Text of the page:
Staff/carers should not make assumptions about a child’s sexuality and need to support all children to develop a positive sense of their sexuality. 

Staff/carers should not allow their own sexual attitudes to affect their professional work.

Looked after children should be supported to make their own informed choices about their sexuality according to their age and maturity, as well as being encouraged to reflect on its importance for later life.

Looked after children must be provided with an environment where stigma and harassment are not tolerated. 

3. Child Protection and Safeguarding

Any allegation, suspicion or concern relating to Sexual Abuse or exploitation of a Looked After Child must be followed up immediately in accordance with the London Child Protection Procedures.

Individual work for Looked After children who have been sexually abused may be required and will need to be integrated into the child’s Care Plan.

Staff/carers responsible for children who commit sexual offences need to actively lay down boundaries showing what behaviour is/is not acceptable. 

Staff/carers need to assess the risk to other children in the household when considering appropriate placements for children who have abused others. These children may require therapeutic intervention. Such treatment should form an integral part of the Care Plan.

4. Sexual Activity

Staff/carers need to be pro-active in providing the child with information and support in areas of sexual and emotional development, and to work with the child as identified within their Care Plans.

Sexual activity involving children within foster homes and residential homes is not permitted. 

All children will begin to make their own choices in adolescence. In general, staff/carers should discourage, in a non-judgmental way, sexual relationships, particularly for those under 16 years of age.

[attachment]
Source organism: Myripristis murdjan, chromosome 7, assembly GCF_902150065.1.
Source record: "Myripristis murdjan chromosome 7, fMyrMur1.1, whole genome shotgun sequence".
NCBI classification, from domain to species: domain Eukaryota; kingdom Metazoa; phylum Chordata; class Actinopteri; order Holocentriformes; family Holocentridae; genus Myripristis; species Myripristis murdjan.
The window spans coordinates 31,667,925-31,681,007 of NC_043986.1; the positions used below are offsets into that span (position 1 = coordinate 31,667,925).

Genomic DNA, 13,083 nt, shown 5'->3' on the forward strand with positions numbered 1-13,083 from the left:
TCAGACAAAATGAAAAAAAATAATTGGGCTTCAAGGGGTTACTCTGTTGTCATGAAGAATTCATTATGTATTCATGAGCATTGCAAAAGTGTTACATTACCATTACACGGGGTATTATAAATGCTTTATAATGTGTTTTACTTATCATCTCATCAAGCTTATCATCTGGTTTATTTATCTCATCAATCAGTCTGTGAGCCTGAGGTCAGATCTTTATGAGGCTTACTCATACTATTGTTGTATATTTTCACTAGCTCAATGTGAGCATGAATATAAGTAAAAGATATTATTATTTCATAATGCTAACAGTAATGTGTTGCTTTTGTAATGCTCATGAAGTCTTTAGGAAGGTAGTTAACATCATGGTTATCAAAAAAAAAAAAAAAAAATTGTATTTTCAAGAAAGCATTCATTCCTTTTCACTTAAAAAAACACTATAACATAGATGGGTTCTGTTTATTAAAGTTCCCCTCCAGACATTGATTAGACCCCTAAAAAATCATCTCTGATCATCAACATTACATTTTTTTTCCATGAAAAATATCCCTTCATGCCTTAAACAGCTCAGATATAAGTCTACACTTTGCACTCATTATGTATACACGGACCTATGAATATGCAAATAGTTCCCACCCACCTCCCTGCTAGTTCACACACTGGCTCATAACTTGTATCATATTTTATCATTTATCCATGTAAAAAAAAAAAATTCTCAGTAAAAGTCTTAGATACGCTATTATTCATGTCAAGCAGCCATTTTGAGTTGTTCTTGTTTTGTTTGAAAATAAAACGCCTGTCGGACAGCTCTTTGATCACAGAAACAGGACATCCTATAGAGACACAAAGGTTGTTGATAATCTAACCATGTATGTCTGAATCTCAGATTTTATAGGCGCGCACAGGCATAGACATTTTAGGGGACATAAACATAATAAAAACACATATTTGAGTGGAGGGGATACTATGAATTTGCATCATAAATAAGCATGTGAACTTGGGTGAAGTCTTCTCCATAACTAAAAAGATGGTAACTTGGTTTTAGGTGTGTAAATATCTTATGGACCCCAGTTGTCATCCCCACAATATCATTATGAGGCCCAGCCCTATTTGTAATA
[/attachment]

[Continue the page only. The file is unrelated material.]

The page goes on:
All children, whatever their age, can access condoms, contraception and emergency contraception.

Staff/carers should engage in an open discussion with any child who is considering becoming sexually active. The child needs to be prepared for the emotional impact of a sexual relationship; he or she needs to be able to identify abusive relationships and be able to access help in dealing with them.

The child should be made aware of safer alternatives to engaging in sexual intercourse. They should also know about the criminal law relating to sexual offending. The age of consent for sexual intercourse in heterosexual and homosexual relationships is 16 years. It is a criminal offence for an adult to have intercourse of any kind or sexual contact with a girl or boy who is under 16 years.

If it is known that a child is sexually active then, through discussion and case planning, the child should be encouraged to receive sexual health screening at appropriate intervals.

Masturbation should be regarded as part of a child’s normal development which must be carried out in private.

Pornography is not allowed in foster home or residential care. However, if a child is known to have pornography, it may used to open discussion on sexual and relationship issues.

5. Sex and Relationship Education

Sex and relationship education (SRE) should support the child in coping with adolescence and enable them to prepare for relationships in adult life. 

Any SRE provided to children in residential or foster care should complement what is taught at school. It must be age and developmentally appropriate and culturally sensitive.